Scenes of War

War has been a part of humankind since the beginning of our existence. So it is only natural for artists of various time periods to capture the images of war and battle in order to glorify or demonize these large scale acts of violence. Many times these works of art are graphic in nature and are often times painted to commemorate and/or record a particular historical battle or war. Artist's portrayals of war are well known to inspire deep emotions and strong feelings to people throughout the world, and of all different time periods. This gallery will focus on these scenes of war starting from Ancient Greece all the way until World War II.      

This ceramic krater from Ancient Greece most likely depicts the battle between Achilles and Hector in the Trojan War while a goddess intervenes mid-battle. The Trojan war was the largest war of its time and is one of the most well known wars from Classic Antiquity, and it has inspired thousands of works dedicated to it. This work in particular I have chosen to include in this gallery for this battle between Hector and Achilles is a legendary battle which has been told over and over again throughout thousands of years
This work by Paolo Uccello is considered one of the most famous paintings of war ever. It's subject focuses on a pivotal moment of the Battle of San Romano in which the Sienese commander , Bernardino della Ciarda is tossed of his horse by a Florentine soldier. It's somewhat abstract colors give the work a special look and it's inclusion of two horses dying front in center give the painting a gloomy feeling, yet also triumphic for it shows the price paid by the Florentines to defend their land.
Nicolas Poussin's masterpiece is a representation of the historical Jewish revolt against the Roman empire. It's range and space combined with it's chaotic scene, and yet somewhat rigid structure of the painting, inspires awe within the onlooker. I've decided to include this work within this gallery is for it's chaotic view of war and its inclusion of Emperor Titus who is an extremely well known figure throughout history.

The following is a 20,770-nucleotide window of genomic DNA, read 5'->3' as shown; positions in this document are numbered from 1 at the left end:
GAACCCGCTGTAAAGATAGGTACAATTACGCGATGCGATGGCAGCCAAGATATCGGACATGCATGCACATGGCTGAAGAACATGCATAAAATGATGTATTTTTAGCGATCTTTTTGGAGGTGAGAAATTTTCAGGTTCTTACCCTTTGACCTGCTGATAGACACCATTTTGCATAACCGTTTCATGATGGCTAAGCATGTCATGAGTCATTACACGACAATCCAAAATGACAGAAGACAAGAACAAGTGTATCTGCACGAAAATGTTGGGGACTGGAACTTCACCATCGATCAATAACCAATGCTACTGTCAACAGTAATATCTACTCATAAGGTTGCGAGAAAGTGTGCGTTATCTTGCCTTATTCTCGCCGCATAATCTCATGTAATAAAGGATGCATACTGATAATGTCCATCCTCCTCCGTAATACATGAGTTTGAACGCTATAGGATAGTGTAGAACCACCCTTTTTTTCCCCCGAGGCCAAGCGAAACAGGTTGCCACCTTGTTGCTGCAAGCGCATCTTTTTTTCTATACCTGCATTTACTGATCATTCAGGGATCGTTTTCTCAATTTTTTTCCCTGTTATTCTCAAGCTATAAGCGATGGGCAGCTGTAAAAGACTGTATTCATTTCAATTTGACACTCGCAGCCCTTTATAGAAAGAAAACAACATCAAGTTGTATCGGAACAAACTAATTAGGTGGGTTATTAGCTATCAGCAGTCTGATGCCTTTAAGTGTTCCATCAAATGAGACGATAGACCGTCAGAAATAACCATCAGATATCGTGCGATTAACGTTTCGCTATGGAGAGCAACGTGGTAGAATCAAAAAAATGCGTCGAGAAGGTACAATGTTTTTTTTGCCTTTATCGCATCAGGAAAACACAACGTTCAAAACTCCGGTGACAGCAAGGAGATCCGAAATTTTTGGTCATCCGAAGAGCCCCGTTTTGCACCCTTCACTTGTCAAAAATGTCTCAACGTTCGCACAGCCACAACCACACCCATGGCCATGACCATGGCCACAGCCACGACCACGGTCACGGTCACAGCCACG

One of mastermind Peter Paul Rubens' most well known works doesn't illustrate any actual historical battle, or even an actual battle at all. It depicts another stage of war, the ever so important forging of weapons. It's only two figures are the gods Mars and Venus after Mars has just returned from war. Venus, being the goddess of love, symbolizes how love may stop war, yet the looming fires of war show how war may never truly be stopped. It is this original depiction of war that stands out above other visuals of war.
George Washington, the legendary commander of the United States during the Revolutionary War is front and center in this work by Charles Willson Peale. The famed Commander stands upright and proud as deep in the background a war rumbles on. Directly behind him is shown a wounded soldier being cared for. This work is great for it shows how war can make men into heroic figures and it glorifies the act of war in general.
This painting by Edouard Monet, one of the most renowned Impressionist, shows a naval battle off the coast of France between two U.S. warships during the Civil War. The dominant blues of the work give the work a depressing feeling as ships get bombed in the background. War of the seas has been important in almost every war in known to man and this painting focuses on the less fabulous, yet extremely important aspect of war.
This painting by Nevinson shows the bodies of two dead British soldiers on the western front of World War I. It's dark browns and greens dominate the work and help to illuminate the not-so-glorious aspect of war, death. The artist's goal here is not to depict a historical battle or to glorify the war, but rather show the dark side of war. He wants to show the death and wretchedness of war which he captures almost flawlessly.
In the most gruesome work of this gallery, Otto Dix's polyptych seeks only to horrify the onlooker with depictions of death and gore that encompass the entirety of the work. Another representation of World War I, this artist is attempting to show the public what war truly looks like. Bloody, gory, sickening, and dreadful. It's focus on the horrendous side of war brings only negative thoughts of war, unlike the glorified thoughts that earlier works inspired.
Wars do not include only soldiers and weapons, but civilians and ordinary people as well. This work by Alan Moore captures just how World War II affected Jewish civilians who were kept in concentration camps. Dead, sickly bodies are piled up all along the work as the main focus of the work, a blind, starving man stands with the help of a crutch. One gets a sense of complete despair and destruction when looking upon this work which shows just how horrible the effects of war are on all people.
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This user gallery has been created by an independent third party and may not always represent the views of the institutions, listed below, who have supplied the content.
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